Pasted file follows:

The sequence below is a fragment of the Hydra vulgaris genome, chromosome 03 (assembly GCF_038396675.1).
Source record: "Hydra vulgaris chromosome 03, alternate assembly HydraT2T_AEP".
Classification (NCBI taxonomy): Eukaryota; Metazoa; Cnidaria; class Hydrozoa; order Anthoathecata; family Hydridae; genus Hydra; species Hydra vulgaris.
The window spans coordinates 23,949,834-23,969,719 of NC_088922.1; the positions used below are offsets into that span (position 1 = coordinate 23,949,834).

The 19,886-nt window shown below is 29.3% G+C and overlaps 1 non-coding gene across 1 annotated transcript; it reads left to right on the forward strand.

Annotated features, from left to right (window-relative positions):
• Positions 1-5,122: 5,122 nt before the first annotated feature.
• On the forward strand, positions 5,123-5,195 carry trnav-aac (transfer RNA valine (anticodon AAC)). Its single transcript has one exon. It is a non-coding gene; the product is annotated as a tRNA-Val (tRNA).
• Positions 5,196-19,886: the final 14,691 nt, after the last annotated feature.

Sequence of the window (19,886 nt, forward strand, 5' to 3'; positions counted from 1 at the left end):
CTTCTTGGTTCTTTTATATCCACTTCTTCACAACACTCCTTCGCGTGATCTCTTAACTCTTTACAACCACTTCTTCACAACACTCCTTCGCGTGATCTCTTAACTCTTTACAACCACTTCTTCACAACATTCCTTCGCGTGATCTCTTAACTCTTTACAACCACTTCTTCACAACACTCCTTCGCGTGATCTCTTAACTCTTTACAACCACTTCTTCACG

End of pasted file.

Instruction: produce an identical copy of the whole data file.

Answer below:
The sequence below is a fragment of the Hydra vulgaris genome, chromosome 03 (assembly GCF_038396675.1).
Source record: "Hydra vulgaris chromosome 03, alternate assembly HydraT2T_AEP".
Classification (NCBI taxonomy): Eukaryota; Metazoa; Cnidaria; class Hydrozoa; order Anthoathecata; family Hydridae; genus Hydra; species Hydra vulgaris.
The window spans coordinates 23,949,834-23,969,719 of NC_088922.1; the positions used below are offsets into that span (position 1 = coordinate 23,949,834).

The 19,886-nt window shown below is 29.3% G+C and overlaps 1 non-coding gene across 1 annotated transcript; it reads left to right on the forward strand.

Annotated features, from left to right (window-relative positions):
• Positions 1-5,122: 5,122 nt before the first annotated feature.
• On the forward strand, positions 5,123-5,195 carry trnav-aac (transfer RNA valine (anticodon AAC)). Its single transcript has one exon. It is a non-coding gene; the product is annotated as a tRNA-Val (tRNA).
• Positions 5,196-19,886: the final 14,691 nt, after the last annotated feature.

Sequence of the window (19,886 nt, forward strand, 5' to 3'; positions counted from 1 at the left end):
CTTCTTGGTTCTTTTATATCCACTTCTTCACAACACTCCTTCGCGTGATCTCTTAACTCTTTACAACCACTTCTTCACAACACTCCTTCGCGTGATCTCTTAACTCTTTACAACCACTTCTTCACAACATTCCTTCGCGTGATCTCTTAACTCTTTACAACCACTTCTTCACAACACTCCTTCGCGTGATCTCTTAACTCTTTACAACCACTTCTTCACG